February 8, 2020 at 13:34 JST
An area in Ichihara, Chiba Prefecture, that led to "Chibanian" being selected as the name for the geological period between 129,000 and 774,000 years ago. Chibanian means China age. (Tabito Fukutomi)
An international group of geologists formally adopted "Chibanian" to describe a geological age spanning 774,000 to 129,000 years ago. Named after the prefecture outside Tokyo, Chibanian means "Chiba age" in Latin. It marks a period during the Pleistocene epoch when Earth was inhabited by Neanderthals and mammoths.
The International Union of Geological Sciences (IUGS) chose Chibanian after scientists recognized that stratum discovered in Ichihara, a city in the prefecture, clearly shows the beginning of the geological time period.
This is the first time a Japanese name has been used to describe the timing and relationships of events that have occurred during Earth's 4.6-billion-year history.
Chibanian also marks the second formal scientific name containing a Japanese element, following Nihonium (named after Nihon, or Japan), a synthetic chemical element with the atomic number 113 discovered by a team of researchers at Riken, a scientific research institute in Japan.
Earth's geological history is divided into 100 or so ages, which are based on major phenomena, such as climate change and the extinction of life. Most of the ages were named after places where key strata was discovered, mainly in Europe. For example, the Jurassic Period between 150 million and 200 million years ago, when dinosaurs roamed the planet, was named after the Jura mountains, which now serve as the national border between France and Switzerland. The Cambrian Period between 490 million and 540 million years ago, when a large variety of new creatures, including trilobites emerged, was named after the Latin name for Wales.
The Chibanian began with the last reversal of Earth's magnetic poles.
The North and South magnetic poles changed many times in the past, the last time being 770,000 years ago. The section in Chiba offers one of the best records of the event. That is the reason Japanese researchers, including those at the National Institute of Polar Research and Ibaraki University, recommended to the IUGS that this period be named Chibanian.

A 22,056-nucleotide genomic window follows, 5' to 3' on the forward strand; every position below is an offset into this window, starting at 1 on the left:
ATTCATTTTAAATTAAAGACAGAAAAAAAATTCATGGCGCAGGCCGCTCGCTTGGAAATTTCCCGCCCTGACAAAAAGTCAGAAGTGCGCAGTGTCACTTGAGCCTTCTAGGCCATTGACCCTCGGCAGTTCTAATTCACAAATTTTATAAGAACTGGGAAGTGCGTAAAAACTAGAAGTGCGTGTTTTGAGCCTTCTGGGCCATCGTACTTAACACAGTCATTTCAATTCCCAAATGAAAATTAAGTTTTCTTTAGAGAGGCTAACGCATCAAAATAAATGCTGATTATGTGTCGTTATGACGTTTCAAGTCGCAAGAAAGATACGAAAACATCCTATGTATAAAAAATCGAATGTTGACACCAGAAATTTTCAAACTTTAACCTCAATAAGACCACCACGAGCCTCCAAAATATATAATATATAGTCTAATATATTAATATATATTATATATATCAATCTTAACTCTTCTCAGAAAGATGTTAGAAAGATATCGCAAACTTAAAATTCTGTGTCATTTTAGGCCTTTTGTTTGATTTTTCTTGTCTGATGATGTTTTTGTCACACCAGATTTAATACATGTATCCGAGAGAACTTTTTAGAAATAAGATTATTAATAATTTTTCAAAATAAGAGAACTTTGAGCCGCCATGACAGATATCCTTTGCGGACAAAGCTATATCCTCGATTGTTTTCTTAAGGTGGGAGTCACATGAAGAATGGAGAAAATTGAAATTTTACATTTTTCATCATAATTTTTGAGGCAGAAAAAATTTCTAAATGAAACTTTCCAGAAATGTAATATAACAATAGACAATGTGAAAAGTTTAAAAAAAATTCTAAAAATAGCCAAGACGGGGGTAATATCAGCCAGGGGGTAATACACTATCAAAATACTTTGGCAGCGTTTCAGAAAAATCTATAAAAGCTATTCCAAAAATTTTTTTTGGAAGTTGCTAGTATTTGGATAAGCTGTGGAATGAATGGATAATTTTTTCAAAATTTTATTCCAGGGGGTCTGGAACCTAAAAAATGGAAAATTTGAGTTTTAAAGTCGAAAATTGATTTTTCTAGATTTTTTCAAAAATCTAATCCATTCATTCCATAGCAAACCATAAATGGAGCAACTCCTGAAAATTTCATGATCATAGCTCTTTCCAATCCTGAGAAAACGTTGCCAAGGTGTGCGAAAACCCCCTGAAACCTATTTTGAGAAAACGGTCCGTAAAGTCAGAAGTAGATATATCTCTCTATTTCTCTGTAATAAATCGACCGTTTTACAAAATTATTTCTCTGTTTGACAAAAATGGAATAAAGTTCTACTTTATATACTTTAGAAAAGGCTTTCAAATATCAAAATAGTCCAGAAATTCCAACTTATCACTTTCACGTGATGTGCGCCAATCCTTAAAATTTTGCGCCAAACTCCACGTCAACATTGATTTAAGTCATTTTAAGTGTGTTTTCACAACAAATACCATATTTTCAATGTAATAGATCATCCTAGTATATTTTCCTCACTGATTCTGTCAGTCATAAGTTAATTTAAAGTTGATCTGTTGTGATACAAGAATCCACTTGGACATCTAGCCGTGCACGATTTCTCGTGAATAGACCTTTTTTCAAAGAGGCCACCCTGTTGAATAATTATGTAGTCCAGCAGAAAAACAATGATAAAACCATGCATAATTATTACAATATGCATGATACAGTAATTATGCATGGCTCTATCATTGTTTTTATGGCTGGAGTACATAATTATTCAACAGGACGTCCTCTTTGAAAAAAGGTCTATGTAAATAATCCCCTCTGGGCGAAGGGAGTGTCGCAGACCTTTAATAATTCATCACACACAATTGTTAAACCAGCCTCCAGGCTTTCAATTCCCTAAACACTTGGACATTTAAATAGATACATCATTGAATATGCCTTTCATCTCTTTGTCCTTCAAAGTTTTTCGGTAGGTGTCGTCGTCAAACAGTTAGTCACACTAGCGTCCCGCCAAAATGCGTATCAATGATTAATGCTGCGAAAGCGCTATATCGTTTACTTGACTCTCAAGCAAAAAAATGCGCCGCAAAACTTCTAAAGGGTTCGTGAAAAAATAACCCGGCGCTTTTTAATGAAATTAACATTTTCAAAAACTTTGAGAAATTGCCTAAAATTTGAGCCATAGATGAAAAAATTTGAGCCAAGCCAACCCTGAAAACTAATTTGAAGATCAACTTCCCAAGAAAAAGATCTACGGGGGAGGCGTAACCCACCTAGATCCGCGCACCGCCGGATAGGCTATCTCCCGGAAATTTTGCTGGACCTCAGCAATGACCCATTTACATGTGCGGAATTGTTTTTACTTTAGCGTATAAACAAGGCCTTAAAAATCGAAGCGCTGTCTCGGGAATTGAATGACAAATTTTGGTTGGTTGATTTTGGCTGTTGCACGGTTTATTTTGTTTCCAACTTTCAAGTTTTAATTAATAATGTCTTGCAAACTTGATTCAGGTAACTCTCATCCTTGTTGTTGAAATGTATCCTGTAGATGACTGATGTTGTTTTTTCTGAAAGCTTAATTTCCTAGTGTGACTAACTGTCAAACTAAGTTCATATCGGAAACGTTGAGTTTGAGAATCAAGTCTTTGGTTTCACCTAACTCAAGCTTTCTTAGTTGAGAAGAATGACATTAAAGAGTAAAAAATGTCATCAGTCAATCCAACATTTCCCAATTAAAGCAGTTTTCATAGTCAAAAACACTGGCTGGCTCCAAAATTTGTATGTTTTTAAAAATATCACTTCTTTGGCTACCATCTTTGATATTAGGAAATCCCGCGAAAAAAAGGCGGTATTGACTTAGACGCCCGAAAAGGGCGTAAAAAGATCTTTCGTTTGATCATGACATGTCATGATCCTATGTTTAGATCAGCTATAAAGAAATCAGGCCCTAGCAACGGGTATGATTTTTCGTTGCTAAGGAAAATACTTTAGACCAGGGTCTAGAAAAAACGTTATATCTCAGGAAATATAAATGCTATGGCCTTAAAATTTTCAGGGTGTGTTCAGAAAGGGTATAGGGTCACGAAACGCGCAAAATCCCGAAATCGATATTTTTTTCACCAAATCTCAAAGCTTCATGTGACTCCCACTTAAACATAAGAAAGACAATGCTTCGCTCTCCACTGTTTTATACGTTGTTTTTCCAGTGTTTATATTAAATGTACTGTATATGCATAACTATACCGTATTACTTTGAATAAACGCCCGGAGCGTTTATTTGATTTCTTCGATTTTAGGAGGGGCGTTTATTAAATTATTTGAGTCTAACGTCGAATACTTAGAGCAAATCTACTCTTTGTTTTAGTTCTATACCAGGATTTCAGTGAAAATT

Similar strata were also found in Italy, but a number of assessments by the IUGS determined that the Chiba stratum, which lies in a cliff along the Yorogawa river, more clearly shows signs of the last geomagnetic reversal.
This geologic phenomenon was first surmised by Motonori Matsuyama (1884-1958), a Japanese geophysicist at the Kyoto Imperial University (forerunner of Kyoto University).
Nearly a century has passed since Matsuyama published his theory about past reversals of Earth's magnetic field.
Naming a geological time period after a Japanese prefecture was made possible by the cooperative efforts of many researchers in a wide range of fields to accumulate related data.
It should also be noted that the Chibanian project was helped by local cooperation and support. Local governments supported the bid by establishing ordinances and purchasing land around the area where the stratum was discovered.
Local residents also played a role by developing a tour route and serving as tour guides. The success is a product of effective cooperation between the academic and local communities.
Geology is a science that deals with the history of Earth, especially as recorded in rocks, and an intriguing intellectual undertaking.
The Chibanian could inspire the interest of many young people in geology and thereby help bolster education and research in this field of science.
From this point of view, the Ichihara municipal government has done a good job by building a provisional facility to exhibit fossil specimens and information panels.
Local authorities should continue working with researchers to expand and improve the exhibits to pique and satisfy the curiosity of tourists and geology buffs alike.
What is even more important is to make sure that the precious stratum will be preserved and handed down through generations as an important legacy of the history of Earth.
Preserving the Chibanian stratum entails a heavy responsibility.
When the region was pounded by a powerful typhoon last autumn, the river rose to dangerous levels, causing part of a staircase for visitors to be swept away.
Every possible effort should be made to prevent the stratum from being damaged by a natural disaster or vandalism.
--The Asahi Shimbun, Feb. 8
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